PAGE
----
Nile Nightingale is a man on the run, but when he tries to seek sanctuary in an abandoned church in rural Quebecall chance of a low-key existence is scuppered by his discovery of 15-year-old wildlife protection activist Céleste Jonquères, who’s been dumped, barely alive, in the church’s graveyard. The dramatic meeting opens The Extinction Club, the third novel by Jeffrey Moore, an exploration of humanity’s pillaging of natural resources and the exploitation of animals.
Moore, who grew up in Toronto and attended U of T, is now based in Quebec, where the novel is set and where the events occurred that triggered his fictional investigation of human brutality towards animals. What was that event? “Huxley’s death,” Moore says. “Not the British author’s, but my cat’s. I have no proof, but I suspect it was a hunter’s steel trap that killed him. I’ve found several of these leg traps in the Laurentians—all of them illegal and all of which I’ve dismantled or otherwise sabotaged.” Moore also cites the case documented in Zev Asher’s notorious 2004 film Casuistry: the Art of Killing a Cat, in which a group of Toronto students tortured and ultimately killed a cat in the name of art, as a “dubious—make that despicable—’artistic’ experiment” that inspired him to explore the theme of human cruelty toward animals.
One of the most disturbing aspects of the novel is the sheer ubiquity of the inhumane treatment meted out. Moore recounts another story from his personal experience. “[T]he mistreatment of the golden retriever in The Extinction Club…may be related to something I observed nearby,” he says. “A local resident used to keep a dog chained up in a small dog house all year round, never letting it out and never walking it. It was the saddest thing. So I left a threatening note, of the thuggish variety, in the owner’s mailbox. The next day, and the days thereafter, I noticed that the dog was free to roam, off his chain and out of his jail.”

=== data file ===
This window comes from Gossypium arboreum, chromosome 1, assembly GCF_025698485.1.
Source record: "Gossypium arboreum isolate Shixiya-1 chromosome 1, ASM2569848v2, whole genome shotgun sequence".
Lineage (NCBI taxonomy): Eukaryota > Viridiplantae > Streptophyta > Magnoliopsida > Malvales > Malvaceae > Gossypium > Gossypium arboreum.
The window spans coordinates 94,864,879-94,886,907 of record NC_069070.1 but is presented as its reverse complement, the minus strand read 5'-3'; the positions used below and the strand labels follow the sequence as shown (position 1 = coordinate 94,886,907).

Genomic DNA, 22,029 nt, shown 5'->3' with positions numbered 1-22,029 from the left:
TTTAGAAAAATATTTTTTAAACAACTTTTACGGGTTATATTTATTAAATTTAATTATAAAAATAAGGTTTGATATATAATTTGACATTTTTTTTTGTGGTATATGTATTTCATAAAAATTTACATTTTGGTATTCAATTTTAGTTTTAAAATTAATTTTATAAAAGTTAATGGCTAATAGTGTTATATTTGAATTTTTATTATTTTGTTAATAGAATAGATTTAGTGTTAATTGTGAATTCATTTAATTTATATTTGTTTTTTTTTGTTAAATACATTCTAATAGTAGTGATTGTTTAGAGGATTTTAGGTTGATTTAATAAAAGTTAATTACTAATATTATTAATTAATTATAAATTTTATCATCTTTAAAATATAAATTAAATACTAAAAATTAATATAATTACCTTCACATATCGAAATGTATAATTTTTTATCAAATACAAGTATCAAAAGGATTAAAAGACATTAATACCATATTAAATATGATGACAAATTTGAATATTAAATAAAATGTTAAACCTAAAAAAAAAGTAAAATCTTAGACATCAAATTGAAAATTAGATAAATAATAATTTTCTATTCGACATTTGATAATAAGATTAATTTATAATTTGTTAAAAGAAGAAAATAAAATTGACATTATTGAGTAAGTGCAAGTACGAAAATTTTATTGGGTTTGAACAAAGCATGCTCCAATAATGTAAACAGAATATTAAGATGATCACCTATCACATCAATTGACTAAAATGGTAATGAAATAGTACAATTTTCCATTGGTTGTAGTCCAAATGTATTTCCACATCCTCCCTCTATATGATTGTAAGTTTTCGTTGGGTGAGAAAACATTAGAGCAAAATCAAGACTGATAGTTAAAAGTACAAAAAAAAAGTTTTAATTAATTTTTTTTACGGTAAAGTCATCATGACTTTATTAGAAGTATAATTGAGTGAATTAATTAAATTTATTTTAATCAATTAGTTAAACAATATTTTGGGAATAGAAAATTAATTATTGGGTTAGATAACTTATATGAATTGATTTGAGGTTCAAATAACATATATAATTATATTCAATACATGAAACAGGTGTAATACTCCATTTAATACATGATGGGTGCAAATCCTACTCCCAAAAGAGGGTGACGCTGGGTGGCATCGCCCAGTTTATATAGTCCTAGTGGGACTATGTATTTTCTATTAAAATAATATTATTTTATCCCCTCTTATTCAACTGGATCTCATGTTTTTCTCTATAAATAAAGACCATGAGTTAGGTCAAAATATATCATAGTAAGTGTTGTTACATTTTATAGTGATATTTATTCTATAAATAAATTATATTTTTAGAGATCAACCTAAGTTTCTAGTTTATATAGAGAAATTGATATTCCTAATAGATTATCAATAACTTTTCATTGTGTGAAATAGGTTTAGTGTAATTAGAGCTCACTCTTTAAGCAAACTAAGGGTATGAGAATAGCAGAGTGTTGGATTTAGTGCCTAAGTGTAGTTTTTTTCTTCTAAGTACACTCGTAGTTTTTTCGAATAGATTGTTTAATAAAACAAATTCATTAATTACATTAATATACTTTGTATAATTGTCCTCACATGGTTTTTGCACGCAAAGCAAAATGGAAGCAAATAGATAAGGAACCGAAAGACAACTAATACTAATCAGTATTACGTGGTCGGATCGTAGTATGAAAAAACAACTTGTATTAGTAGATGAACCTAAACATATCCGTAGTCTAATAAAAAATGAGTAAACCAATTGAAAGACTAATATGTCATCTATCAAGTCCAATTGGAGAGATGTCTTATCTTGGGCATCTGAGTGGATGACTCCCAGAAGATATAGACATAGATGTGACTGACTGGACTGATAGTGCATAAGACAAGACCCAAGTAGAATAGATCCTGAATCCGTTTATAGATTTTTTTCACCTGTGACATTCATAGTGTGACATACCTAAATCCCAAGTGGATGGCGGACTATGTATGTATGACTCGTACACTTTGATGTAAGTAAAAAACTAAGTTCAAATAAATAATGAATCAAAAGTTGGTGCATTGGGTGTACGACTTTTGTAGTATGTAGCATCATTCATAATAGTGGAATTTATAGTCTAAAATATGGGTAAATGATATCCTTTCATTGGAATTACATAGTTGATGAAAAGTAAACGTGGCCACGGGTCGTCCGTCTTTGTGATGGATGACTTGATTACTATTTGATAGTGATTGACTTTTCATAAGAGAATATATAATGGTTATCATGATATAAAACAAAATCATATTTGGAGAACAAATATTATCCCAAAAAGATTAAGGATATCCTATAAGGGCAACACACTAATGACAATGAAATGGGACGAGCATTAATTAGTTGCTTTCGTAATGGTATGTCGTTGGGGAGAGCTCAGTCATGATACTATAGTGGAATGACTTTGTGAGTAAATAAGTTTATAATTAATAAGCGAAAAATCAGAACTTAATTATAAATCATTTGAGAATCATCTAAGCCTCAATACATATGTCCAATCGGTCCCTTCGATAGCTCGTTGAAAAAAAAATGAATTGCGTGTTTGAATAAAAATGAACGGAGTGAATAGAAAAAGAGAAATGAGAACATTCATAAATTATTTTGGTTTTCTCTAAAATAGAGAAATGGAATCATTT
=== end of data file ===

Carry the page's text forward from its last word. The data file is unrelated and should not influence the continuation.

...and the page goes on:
The violence against animals in the novel is graphic and deeply shocking, but Moore argues that it is not gratuitous. “I should point out that the violence is a small part of the novel, usually recounted with a certain distance, outside the main action,” he says, and notes that many hunting shows and “kill” videos depict—and, indeed, celebrate—extremely gruesome levels of real-life violence. “I once saw two women hunters [in a ‘kill video’] holding up a lynx they shot, laughing their heads off, explaining that they wanted to make a rug out of it. And two male hunters in the States, while indiscriminately slaughtering flocks of birds, screaming, ‘Not a good day to be a dove!’ A dove.” But Moore maintains that he has taken care to depict the level of human viciousness realistically. “The challenge, I suppose, was not to invent anything simply for shock value. I was careful to base everything on actual practices in the wild, which we tend to ignore for some reason.”